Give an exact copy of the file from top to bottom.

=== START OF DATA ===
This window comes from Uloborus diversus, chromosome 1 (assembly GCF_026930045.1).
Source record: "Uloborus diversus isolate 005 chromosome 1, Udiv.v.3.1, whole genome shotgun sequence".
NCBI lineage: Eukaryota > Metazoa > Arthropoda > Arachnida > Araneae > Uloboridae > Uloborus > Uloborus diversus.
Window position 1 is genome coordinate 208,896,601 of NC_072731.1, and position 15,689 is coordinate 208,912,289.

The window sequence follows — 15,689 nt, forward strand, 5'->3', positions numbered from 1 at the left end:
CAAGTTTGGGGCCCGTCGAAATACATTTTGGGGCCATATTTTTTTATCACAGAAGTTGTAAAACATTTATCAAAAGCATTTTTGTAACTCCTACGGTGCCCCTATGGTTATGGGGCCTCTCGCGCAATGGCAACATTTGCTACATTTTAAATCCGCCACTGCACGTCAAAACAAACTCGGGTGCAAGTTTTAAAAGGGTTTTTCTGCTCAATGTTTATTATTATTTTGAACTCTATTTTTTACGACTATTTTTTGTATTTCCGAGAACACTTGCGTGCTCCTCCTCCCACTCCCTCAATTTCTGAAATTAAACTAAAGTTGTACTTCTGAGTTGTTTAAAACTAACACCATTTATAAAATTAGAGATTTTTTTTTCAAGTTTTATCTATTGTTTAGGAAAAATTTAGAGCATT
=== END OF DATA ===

This window comes from Uloborus diversus, chromosome 1 (assembly GCF_026930045.1).
Source record: "Uloborus diversus isolate 005 chromosome 1, Udiv.v.3.1, whole genome shotgun sequence".
NCBI lineage: Eukaryota > Metazoa > Arthropoda > Arachnida > Araneae > Uloboridae > Uloborus > Uloborus diversus.
Window position 1 is genome coordinate 208,896,601 of NC_072731.1, and position 15,689 is coordinate 208,912,289.

The window sequence follows — 15,689 nt, forward strand, 5'->3', positions numbered from 1 at the left end:
CAAGTTTGGGGCCCGTCGAAATACATTTTGGGGCCATATTTTTTTATCACAGAAGTTGTAAAACATTTATCAAAAGCATTTTTGTAACTCCTACGGTGCCCCTATGGTTATGGGGCCTCTCGCGCAATGGCAACATTTGCTACATTTTAAATCCGCCACTGCACGTCAAAACAAACTCGGGTGCAAGTTTTAAAAGGGTTTTTCTGCTCAATGTTTATTATTATTTTGAACTCTATTTTTTACGACTATTTTTTGTATTTCCGAGAACACTTGCGTGCTCCTCCTCCCACTCCCTCAATTTCTGAAATTAAACTAAAGTTGTACTTCTGAGTTGTTTAAAACTAACACCATTTATAAAATTAGAGATTTTTTTTTCAAGTTTTATCTATTGTTTAGGAAAAATTTAGAGCATT